How often have you thought the museum building in March looks less like a museum and more like a school? If so, you would be right. Not so long ago, it was a school.
Initially this beautiful building, which is one of the town's carr stone buildings, was constructed as the South District Girls' School. A girls' grammar school built in 1851 by March Consolidated Charities.
The development of the building is thought to be the responsibility of Morton Peto; an entrepreneur, civil engineer and railway developer. Morton Peto was also involved in the construction of the town's railway.
At this time in Britain's history, most parishes across the country boasted a National School and March was no exception. The purpose of these schools was to provide an education of reading, writing, arithmetic and religion to the many rather than the few. National Schools were run by the Church of England.
After the 1870 Education Act, most National Schools were taken over by the government to become Board Schools, with some remaining as Faith Schools. March's National School became a Board School. Education became free for all children in 1891.
The population of March grew and the town's Board School became overcrowded. At this point the museum building ceased to be used as a girls' school and became an annex for both boys and girls attending the newly formed Board School.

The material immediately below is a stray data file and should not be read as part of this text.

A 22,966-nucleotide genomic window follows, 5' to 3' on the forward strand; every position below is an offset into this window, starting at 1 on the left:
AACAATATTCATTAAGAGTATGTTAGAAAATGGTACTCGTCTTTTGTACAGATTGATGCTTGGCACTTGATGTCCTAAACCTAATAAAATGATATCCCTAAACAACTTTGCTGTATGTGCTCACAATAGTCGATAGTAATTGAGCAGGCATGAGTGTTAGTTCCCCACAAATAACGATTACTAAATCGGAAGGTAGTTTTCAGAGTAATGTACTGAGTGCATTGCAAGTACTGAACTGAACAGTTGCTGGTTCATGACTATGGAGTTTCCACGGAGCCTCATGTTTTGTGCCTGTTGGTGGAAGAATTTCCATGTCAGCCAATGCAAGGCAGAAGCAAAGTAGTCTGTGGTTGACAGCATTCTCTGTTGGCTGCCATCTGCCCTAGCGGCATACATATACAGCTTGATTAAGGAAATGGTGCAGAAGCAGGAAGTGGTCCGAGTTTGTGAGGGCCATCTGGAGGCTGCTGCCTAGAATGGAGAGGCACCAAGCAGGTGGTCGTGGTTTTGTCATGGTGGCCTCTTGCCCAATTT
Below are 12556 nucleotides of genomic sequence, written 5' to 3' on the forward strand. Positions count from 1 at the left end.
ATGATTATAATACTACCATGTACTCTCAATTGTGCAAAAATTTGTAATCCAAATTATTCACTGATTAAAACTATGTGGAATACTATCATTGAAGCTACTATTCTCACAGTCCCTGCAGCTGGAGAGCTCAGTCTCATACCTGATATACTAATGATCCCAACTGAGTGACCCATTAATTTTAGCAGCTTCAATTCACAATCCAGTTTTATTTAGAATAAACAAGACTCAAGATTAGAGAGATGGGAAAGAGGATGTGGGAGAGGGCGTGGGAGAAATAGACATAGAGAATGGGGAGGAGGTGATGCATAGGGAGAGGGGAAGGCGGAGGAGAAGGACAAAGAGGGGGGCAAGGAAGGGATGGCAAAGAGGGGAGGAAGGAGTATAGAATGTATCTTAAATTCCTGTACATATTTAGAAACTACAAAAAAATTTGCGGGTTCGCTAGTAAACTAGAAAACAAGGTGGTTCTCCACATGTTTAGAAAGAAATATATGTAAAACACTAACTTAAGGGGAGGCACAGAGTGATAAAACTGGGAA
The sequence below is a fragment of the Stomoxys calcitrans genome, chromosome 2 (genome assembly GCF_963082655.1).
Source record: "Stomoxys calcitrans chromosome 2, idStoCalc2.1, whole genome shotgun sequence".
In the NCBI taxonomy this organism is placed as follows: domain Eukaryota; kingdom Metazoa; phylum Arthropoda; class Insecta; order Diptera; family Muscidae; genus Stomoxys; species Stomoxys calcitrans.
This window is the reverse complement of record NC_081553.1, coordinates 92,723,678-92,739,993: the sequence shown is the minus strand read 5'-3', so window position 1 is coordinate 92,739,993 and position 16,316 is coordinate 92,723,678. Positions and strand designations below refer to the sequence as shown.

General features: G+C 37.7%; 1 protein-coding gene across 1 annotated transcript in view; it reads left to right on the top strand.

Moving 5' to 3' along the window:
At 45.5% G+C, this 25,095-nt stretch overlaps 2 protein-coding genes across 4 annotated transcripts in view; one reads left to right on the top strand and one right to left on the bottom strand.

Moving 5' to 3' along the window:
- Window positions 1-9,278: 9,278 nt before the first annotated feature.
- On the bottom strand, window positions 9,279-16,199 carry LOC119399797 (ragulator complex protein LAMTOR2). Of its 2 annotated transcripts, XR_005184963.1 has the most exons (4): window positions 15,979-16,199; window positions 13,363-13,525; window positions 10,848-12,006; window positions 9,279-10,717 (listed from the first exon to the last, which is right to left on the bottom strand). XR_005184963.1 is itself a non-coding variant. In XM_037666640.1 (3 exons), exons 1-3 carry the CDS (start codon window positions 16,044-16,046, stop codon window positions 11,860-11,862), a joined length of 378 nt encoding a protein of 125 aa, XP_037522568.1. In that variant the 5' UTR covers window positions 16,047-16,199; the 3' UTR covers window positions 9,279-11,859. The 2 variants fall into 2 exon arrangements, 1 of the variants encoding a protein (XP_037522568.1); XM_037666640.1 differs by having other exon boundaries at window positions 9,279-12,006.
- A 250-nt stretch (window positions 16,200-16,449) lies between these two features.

March had a new senior school built in 1904, located on Burrowmoor Road, and the museum building was used for both mixed infants and juniors.
The 1930's saw a rapid increase in the town's population and to accommodate a new senior school was built in Robingoodfellow's Lane, and the Burrowmoor School became a junior school in 1934.
At this point, the museum building became the South District Infant School and remained so until it closed in 1975.
It is only forty years since the museum stopped functioning as a school. Given that, there are still many people who remember attending the building when it was a school and many of those individuals have happy memories of their school days.
March Town Council bought the premises to be used as a museum for the town and surrounding area in 1976 and March & District Museum was opened to visitors the year after in 1977.
The museum houses a number of displays depicting life in March and the surrounding area dating back as far as the Iron Age and Roman occupation.
The museum is purely voluntary led with no paid staff. It is run by the March & District Museum Society which started life before the museum opened in 1972 and was originally a Historical Society.
March & District Museum welcomes new volunteers and if you would like to find out more, please feel free to contact us at, firstname.lastname@example.org. Our doors are open from 10.30am until 3.30pm each Wednesday and Saturday except for Christmas. Entrance is FREE to all and all are welcome.
Why not come and find out more about our local history and heritage today?